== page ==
Volume 57

Public Corruption Prosecutions as Financial Crimes under Federal Criminal Law: Targeting the Illicit Use and Misuse of Public Assets and Resources

by Thomas M. DiBiagio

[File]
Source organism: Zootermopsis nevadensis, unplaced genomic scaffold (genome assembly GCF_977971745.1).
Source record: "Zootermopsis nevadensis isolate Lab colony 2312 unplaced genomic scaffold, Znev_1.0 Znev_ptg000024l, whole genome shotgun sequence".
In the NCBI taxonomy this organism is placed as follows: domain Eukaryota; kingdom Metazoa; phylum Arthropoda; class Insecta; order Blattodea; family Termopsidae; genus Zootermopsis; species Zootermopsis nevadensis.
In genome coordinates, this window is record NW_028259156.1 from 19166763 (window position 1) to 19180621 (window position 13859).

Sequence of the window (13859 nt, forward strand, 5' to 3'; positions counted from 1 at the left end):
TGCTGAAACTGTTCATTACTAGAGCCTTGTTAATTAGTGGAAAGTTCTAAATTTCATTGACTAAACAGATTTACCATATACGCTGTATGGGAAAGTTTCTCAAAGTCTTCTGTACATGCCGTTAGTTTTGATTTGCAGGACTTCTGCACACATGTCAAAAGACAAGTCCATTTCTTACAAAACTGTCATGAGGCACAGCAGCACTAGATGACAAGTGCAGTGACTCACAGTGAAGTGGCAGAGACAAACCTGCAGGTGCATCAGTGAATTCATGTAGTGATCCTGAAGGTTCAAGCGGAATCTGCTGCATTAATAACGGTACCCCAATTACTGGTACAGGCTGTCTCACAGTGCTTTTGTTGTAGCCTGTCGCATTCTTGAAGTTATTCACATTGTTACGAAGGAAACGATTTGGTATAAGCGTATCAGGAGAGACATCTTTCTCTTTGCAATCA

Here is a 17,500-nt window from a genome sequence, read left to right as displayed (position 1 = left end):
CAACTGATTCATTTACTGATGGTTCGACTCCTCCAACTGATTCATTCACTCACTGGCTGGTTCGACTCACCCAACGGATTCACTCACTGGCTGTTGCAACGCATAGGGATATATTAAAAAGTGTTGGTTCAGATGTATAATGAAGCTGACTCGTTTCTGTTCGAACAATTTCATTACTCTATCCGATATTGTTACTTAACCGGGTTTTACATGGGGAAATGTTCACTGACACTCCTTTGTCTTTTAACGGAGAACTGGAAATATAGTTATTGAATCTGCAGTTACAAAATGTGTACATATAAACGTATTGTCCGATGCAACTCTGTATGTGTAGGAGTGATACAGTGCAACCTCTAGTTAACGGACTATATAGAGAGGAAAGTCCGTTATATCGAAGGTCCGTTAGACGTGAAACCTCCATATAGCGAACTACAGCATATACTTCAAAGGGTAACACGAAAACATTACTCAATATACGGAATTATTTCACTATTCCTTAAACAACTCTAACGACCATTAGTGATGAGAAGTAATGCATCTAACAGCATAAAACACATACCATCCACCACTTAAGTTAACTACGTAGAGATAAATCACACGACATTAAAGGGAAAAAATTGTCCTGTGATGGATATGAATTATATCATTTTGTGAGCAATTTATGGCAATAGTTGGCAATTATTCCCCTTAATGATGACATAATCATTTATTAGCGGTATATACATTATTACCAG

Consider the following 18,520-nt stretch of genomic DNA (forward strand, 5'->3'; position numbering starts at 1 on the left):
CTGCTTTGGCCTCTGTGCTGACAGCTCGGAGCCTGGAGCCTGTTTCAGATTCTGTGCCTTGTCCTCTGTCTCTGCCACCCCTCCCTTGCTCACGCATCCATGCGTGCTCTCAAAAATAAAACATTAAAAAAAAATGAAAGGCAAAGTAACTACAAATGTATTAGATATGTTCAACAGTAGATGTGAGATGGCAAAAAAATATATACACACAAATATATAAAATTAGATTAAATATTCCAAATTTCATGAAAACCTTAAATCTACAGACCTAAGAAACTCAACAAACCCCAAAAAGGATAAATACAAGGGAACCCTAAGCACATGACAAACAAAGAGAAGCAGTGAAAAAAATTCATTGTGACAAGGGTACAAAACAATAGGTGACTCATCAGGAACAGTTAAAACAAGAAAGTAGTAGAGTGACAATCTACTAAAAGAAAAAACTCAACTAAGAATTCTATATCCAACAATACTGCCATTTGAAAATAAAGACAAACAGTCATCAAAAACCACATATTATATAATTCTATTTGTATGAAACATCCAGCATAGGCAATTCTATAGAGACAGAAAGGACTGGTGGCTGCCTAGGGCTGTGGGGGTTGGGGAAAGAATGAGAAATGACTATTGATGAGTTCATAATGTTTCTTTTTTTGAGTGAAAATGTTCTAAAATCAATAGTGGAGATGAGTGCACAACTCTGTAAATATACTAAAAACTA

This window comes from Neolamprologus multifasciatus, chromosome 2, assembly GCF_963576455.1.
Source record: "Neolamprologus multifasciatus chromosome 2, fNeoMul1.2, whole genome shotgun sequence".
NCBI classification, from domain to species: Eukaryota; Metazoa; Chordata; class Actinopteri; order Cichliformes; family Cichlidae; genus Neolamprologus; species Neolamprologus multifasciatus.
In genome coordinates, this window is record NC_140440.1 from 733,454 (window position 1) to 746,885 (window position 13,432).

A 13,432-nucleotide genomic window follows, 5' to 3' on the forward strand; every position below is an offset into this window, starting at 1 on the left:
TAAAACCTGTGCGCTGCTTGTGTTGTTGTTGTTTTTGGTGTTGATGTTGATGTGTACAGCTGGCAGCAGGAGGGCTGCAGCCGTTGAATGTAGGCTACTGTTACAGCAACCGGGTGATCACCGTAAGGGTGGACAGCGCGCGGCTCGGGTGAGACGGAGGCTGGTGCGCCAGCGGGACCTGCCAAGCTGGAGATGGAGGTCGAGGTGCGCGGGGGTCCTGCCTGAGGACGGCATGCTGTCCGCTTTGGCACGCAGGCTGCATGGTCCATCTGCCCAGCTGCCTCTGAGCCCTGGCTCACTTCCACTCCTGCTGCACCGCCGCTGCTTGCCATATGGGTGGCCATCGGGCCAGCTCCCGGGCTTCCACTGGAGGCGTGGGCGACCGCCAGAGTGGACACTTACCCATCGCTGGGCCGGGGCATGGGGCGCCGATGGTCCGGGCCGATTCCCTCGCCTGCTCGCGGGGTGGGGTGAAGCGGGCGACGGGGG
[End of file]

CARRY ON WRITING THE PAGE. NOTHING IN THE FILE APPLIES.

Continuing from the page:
Part I of the Article outlines the federal public corruption statutory scheme and describes how the Supreme Court has limited these offenses to bribery and kickback schemes that implicate a clear official government decision or act. Part II of the Article undertakes a detailed analysis of the Third Circuit’s decision in United States v. Baroni. Specifically, it focuses on the appellate court’s ratification of the theory of prosecution centered on an allegation that the public official obtained by fraud and intentionally misapplied public assets and resources. Part III describes how the Third Circuit’s decision in Baroni is consistent with an established record of the courts sustaining financial crimes prosecutions and the government’s efforts to check the illicit use or misuse of public financial and economic interests. Finally, the Article concludes by explaining that any retreat by federal prosecutors from efforts to disrupt the illicit use and misuse of public financial and economic assets and resources will undermine public confidence in the criminal process.

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